The vegan leather made from India’s waste flowers

Inside a dusty compound in the northern Indian city of Kanpur lies a sterilised lab with an incubator full of flasks. Each of these flasks contains a small mound of what looks like a sourdough starter.

The room nextdoor houses a shiny metal cylindrical vessel called a bioreactor, akin to what you might expect to find in a laboratory which manufactures antibiotics. But this is no pharmaceutical facility – what is being made in the pipe-laden bioreactor won’t save you from an infection. It could help make India’s rivers a bit cleaner though

It’s called Fleather, and it’s a new material being developed as a sustainable alternative to animal leather. It is delicate and smooth to touch, like soft lamb skin leather, and its journey begins in an unexpected place – flowers. I want to make animal leather history – Ankit Agarwal

Fleather, made by a Kanpur-based startup called Phool, is part of an emerging trend of companies producing plant- and fungi-based leather alternatives which aim to disrupt the traditional leather industry and capitalise on growing interest in “vegan” fashion.

Producing leather from animals poses several environmental hazards. It is energy- and water-intensive and the process of tanning and treating animal skin with chemicals to make leather releases toxic heavy metals that can poison water bodies. Cattle rearing to source animal skin, meanwhile, produces greenhouse gases and contributes to deforestation. Animal rights activists also condemn leather, citing inhumane conditions in slaughter houses.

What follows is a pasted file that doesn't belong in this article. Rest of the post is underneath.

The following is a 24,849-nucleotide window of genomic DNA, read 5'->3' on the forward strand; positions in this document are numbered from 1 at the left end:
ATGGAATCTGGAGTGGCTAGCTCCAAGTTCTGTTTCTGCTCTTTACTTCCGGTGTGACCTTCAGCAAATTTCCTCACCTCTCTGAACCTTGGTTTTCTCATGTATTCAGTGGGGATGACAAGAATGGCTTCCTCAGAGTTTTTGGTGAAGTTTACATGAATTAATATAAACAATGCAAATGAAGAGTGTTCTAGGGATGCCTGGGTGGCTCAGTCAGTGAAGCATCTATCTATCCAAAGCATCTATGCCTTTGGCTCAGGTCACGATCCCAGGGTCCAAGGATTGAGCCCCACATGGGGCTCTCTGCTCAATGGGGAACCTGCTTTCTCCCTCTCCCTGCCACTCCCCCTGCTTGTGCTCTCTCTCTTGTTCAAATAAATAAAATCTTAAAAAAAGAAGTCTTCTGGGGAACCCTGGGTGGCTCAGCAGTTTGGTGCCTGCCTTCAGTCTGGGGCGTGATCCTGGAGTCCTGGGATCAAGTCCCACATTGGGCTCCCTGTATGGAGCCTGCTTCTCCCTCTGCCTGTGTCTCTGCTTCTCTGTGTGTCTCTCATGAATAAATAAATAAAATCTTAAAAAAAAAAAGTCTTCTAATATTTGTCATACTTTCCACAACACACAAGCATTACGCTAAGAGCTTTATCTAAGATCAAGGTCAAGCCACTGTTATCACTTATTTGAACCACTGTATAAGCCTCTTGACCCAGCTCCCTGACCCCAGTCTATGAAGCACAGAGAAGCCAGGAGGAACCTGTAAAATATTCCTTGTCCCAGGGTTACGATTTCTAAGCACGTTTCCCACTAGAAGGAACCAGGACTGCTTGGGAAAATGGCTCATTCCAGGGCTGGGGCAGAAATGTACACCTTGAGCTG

The startup’s journey began on a cold winter morning in 2015, when Ankit Agarwal and his friend made their way to the bustling bank of the Ganges in Agarwal’s hometown Kanpur for some sightseeing.

The Ganges is believed by Hindus to be the most sacred of all rivers. But the sight that greeted the duo belied this faith. Rubbish was floating on the grey, visibly-polluted water. Among the muck were tonnes of flowers – marigolds, roses and chrysanthemums – discarded by temples and worshippers. These flowers are used in Hindu rituals and are considered sacred, meaning they can’t be disposed of along with other waste.

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But depositing them in a river is sometimes part of the ritual and as a result flowers are dumped in water bodies daily where they leach out harmful chemicals from pesticides, and eventually decay into mulch that contaminates the water. Undeterred by the obvious pollution, devotees take ceremonial dips in the Ganges and cup their palms to take holy sips.

The sight disturbed Agarwal, and set him on a quest to find a solution to the uniquely Indian problem of temple flower waste, which he calls “the lowest hanging fruit” among pollutants. In 2017, he zeroed in on an idea to upcycle the flowers into incense sticks, and founded Phool (“flower” in Hindi).

The company is backed by the prestigious Indian Institute of Technology in Kanpur and counts Bollywood star Alia Bhatt among its investors. Every morning Phool trucks travelled around Kanpur’s temples collecting the flower waste before it was dumped into the river. At the Phool factory, workers plucked the petals and set them to dry. The dried petals were then powdered and made into a dough with essential oils which female workers then rolled into incense sticks.

But it turned out that there was a far more impactful and surprising use for the flowers, as the company was soon to discover.

A chance discovery

On a humid day in 2018, Nachiket Kuntla, head of research and development at Phool, and other scientists at the company noticed a whitish layer on a pile of waste flowers on the factory floor.

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